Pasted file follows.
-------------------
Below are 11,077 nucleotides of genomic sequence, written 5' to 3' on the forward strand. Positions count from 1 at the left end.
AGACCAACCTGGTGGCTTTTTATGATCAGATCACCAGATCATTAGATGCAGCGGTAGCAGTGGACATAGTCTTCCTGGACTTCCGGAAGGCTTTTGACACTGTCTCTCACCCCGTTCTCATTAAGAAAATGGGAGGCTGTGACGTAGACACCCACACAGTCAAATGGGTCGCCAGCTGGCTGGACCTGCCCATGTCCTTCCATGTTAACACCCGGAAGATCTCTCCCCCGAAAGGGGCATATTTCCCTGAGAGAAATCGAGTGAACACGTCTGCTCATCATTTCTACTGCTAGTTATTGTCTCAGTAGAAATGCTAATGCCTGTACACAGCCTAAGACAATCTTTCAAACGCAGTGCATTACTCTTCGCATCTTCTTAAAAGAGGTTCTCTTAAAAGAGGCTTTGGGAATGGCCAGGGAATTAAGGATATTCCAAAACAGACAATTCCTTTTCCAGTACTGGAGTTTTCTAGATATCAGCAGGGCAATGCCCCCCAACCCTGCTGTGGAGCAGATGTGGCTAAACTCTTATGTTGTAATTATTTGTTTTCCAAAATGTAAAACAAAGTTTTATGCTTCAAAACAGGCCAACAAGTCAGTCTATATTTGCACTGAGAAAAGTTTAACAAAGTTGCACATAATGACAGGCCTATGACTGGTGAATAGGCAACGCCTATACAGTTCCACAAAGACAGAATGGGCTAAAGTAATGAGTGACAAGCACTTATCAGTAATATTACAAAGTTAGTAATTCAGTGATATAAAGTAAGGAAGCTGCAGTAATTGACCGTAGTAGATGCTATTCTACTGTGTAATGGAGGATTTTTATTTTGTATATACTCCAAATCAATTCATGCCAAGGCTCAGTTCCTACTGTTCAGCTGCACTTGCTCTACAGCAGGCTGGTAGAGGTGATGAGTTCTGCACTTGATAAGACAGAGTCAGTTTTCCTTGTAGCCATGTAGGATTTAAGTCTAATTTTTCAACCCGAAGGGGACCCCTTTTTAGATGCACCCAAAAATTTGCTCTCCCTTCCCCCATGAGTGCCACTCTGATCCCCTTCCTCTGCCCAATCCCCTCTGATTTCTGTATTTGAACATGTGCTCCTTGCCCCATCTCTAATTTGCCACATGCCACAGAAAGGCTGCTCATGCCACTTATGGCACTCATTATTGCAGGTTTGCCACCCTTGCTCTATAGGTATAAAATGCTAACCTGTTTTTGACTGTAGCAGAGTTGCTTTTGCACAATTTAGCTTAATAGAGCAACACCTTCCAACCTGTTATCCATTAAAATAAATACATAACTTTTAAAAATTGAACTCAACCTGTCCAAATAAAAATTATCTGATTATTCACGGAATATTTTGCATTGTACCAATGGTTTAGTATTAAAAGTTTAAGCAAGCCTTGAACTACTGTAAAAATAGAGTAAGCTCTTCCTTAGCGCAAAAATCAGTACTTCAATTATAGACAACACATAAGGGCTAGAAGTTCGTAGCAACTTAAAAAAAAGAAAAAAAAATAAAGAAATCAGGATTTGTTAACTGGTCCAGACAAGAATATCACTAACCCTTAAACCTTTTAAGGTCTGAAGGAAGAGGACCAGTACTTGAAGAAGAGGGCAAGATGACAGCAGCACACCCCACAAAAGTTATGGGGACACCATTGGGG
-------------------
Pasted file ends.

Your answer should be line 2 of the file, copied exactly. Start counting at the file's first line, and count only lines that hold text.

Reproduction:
AGACCAACCTGGTGGCTTTTTATGATCAGATCACCAGATCATTAGATGCAGCGGTAGCAGTGGACATAGTCTTCCTGGACTTCCGGAAGGCTTTTGACACTGTCTCTCACCCCGTTCTCATTAAGAAAATGGGAGGCTGTGACGTAGACACCCACACAGTCAAATGGGTCGCCAGCTGGCTGGACCTGCCCATGTCCTTCCATGTTAACACCCGGAAGATCTCTCCCCCGAAAGGGGCATATTTCCCTGAGAGAAATCGAGTGAACACGTCTGCTCATCATTTCTACTGCTAGTTATTGTCTCAGTAGAAATGCTAATGCCTGTACACAGCCTAAGACAATCTTTCAAACGCAGTGCATTACTCTTCGCATCTTCTTAAAAGAGGTTCTCTTAAAAGAGGCTTTGGGAATGGCCAGGGAATTAAGGATATTCCAAAACAGACAATTCCTTTTCCAGTACTGGAGTTTTCTAGATATCAGCAGGGCAATGCCCCCCAACCCTGCTGTGGAGCAGATGTGGCTAAACTCTTATGTTGTAATTATTTGTTTTCCAAAATGTAAAACAAAGTTTTATGCTTCAAAACAGGCCAACAAGTCAGTCTATATTTGCACTGAGAAAAGTTTAACAAAGTTGCACATAATGACAGGCCTATGACTGGTGAATAGGCAACGCCTATACAGTTCCACAAAGACAGAATGGGCTAAAGTAATGAGTGACAAGCACTTATCAGTAATATTACAAAGTTAGTAATTCAGTGATATAAAGTAAGGAAGCTGCAGTAATTGACCGTAGTAGATGCTATTCTACTGTGTAATGGAGGATTTTTATTTTGTATATACTCCAAATCAATTCATGCCAAGGCTCAGTTCCTACTGTTCAGCTGCACTTGCTCTACAGCAGGCTGGTAGAGGTGATGAGTTCTGCACTTGATAAGACAGAGTCAGTTTTCCTTGTAGCCATGTAGGATTTAAGTCTAATTTTTCAACCCGAAGGGGACCCCTTTTTAGATGCACCCAAAAATTTGCTCTCCCTTCCCCCATGAGTGCCACTCTGATCCCCTTCCTCTGCCCAATCCCCTCTGATTTCTGTATTTGAACATGTGCTCCTTGCCCCATCTCTAATTTGCCACATGCCACAGAAAGGCTGCTCATGCCACTTATGGCACTCATTATTGCAGGTTTGCCACCCTTGCTCTATAGGTATAAAATGCTAACCTGTTTTTGACTGTAGCAGAGTTGCTTTTGCACAATTTAGCTTAATAGAGCAACACCTTCCAACCTGTTATCCATTAAAATAAATACATAACTTTTAAAAATTGAACTCAACCTGTCCAAATAAAAATTATCTGATTATTCACGGAATATTTTGCATTGTACCAATGGTTTAGTATTAAAAGTTTAAGCAAGCCTTGAACTACTGTAAAAATAGAGTAAGCTCTTCCTTAGCGCAAAAATCAGTACTTCAATTATAGACAACACATAAGGGCTAGAAGTTCGTAGCAACTTAAAAAAAAGAAAAAAAAATAAAGAAATCAGGATTTGTTAACTGGTCCAGACAAGAATATCACTAACCCTTAAACCTTTTAAGGTCTGAAGGAAGAGGACCAGTACTTGAAGAAGAGGGCAAGATGACAGCAGCACACCCCACAAAAGTTATGGGGACACCATTGGGG